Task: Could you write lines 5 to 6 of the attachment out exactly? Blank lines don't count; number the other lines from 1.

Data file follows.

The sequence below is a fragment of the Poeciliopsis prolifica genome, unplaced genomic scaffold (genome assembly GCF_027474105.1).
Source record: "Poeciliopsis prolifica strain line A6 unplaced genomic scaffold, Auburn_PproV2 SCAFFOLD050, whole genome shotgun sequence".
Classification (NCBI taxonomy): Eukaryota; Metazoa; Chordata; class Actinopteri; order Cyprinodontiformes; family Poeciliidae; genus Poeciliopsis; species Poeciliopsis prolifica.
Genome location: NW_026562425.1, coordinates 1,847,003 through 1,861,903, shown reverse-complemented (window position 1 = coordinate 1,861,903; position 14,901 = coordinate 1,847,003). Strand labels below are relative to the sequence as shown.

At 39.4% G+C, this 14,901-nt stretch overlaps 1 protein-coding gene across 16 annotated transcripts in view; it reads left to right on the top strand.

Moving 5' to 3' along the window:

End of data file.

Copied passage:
At 39.4% G+C, this 14,901-nt stretch overlaps 1 protein-coding gene across 16 annotated transcripts in view; it reads left to right on the top strand.

Moving 5' to 3' along the window: